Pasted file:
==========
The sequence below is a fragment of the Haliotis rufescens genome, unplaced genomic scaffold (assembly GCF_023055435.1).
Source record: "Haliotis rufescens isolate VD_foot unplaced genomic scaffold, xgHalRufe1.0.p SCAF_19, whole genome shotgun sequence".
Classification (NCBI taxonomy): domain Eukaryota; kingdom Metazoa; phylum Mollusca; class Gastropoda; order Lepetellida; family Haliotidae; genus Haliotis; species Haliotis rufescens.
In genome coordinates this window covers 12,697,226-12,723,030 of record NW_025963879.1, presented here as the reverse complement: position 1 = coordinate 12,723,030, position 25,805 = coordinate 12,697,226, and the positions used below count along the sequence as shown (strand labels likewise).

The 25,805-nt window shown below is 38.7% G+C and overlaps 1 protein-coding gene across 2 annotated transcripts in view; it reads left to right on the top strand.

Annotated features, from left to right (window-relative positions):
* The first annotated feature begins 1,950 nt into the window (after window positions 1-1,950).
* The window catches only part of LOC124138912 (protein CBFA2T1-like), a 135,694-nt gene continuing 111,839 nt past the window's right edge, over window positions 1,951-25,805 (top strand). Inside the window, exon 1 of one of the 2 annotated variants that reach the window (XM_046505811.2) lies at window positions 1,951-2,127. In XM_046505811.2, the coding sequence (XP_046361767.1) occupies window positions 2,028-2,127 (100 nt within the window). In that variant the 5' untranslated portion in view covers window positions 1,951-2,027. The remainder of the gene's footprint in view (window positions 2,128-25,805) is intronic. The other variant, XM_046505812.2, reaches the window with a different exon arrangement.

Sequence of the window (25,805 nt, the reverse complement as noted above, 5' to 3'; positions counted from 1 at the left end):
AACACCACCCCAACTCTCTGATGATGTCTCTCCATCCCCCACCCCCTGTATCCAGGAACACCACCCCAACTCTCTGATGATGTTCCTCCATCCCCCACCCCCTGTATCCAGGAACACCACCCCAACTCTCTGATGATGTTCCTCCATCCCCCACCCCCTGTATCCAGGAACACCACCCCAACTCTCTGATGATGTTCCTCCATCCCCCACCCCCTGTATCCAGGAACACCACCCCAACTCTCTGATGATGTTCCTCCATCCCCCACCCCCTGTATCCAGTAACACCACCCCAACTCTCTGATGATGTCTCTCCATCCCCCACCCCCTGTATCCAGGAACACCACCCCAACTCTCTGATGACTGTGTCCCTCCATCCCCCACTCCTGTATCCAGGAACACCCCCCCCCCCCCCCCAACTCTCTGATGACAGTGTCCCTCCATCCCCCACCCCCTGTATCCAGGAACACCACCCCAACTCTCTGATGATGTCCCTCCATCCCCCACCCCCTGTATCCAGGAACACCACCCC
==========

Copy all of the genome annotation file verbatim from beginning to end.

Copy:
The sequence below is a fragment of the Haliotis rufescens genome, unplaced genomic scaffold (assembly GCF_023055435.1).
Source record: "Haliotis rufescens isolate VD_foot unplaced genomic scaffold, xgHalRufe1.0.p SCAF_19, whole genome shotgun sequence".
Classification (NCBI taxonomy): domain Eukaryota; kingdom Metazoa; phylum Mollusca; class Gastropoda; order Lepetellida; family Haliotidae; genus Haliotis; species Haliotis rufescens.
In genome coordinates this window covers 12,697,226-12,723,030 of record NW_025963879.1, presented here as the reverse complement: position 1 = coordinate 12,723,030, position 25,805 = coordinate 12,697,226, and the positions used below count along the sequence as shown (strand labels likewise).

The 25,805-nt window shown below is 38.7% G+C and overlaps 1 protein-coding gene across 2 annotated transcripts in view; it reads left to right on the top strand.

Annotated features, from left to right (window-relative positions):
* The first annotated feature begins 1,950 nt into the window (after window positions 1-1,950).
* The window catches only part of LOC124138912 (protein CBFA2T1-like), a 135,694-nt gene continuing 111,839 nt past the window's right edge, over window positions 1,951-25,805 (top strand). Inside the window, exon 1 of one of the 2 annotated variants that reach the window (XM_046505811.2) lies at window positions 1,951-2,127. In XM_046505811.2, the coding sequence (XP_046361767.1) occupies window positions 2,028-2,127 (100 nt within the window). In that variant the 5' untranslated portion in view covers window positions 1,951-2,027. The remainder of the gene's footprint in view (window positions 2,128-25,805) is intronic. The other variant, XM_046505812.2, reaches the window with a different exon arrangement.

Sequence of the window (25,805 nt, the reverse complement as noted above, 5' to 3'; positions counted from 1 at the left end):
AACACCACCCCAACTCTCTGATGATGTCTCTCCATCCCCCACCCCCTGTATCCAGGAACACCACCCCAACTCTCTGATGATGTTCCTCCATCCCCCACCCCCTGTATCCAGGAACACCACCCCAACTCTCTGATGATGTTCCTCCATCCCCCACCCCCTGTATCCAGGAACACCACCCCAACTCTCTGATGATGTTCCTCCATCCCCCACCCCCTGTATCCAGGAACACCACCCCAACTCTCTGATGATGTTCCTCCATCCCCCACCCCCTGTATCCAGTAACACCACCCCAACTCTCTGATGATGTCTCTCCATCCCCCACCCCCTGTATCCAGGAACACCACCCCAACTCTCTGATGACTGTGTCCCTCCATCCCCCACTCCTGTATCCAGGAACACCCCCCCCCCCCCCCCAACTCTCTGATGACAGTGTCCCTCCATCCCCCACCCCCTGTATCCAGGAACACCACCCCAACTCTCTGATGATGTCCCTCCATCCCCCACCCCCTGTATCCAGGAACACCACCCC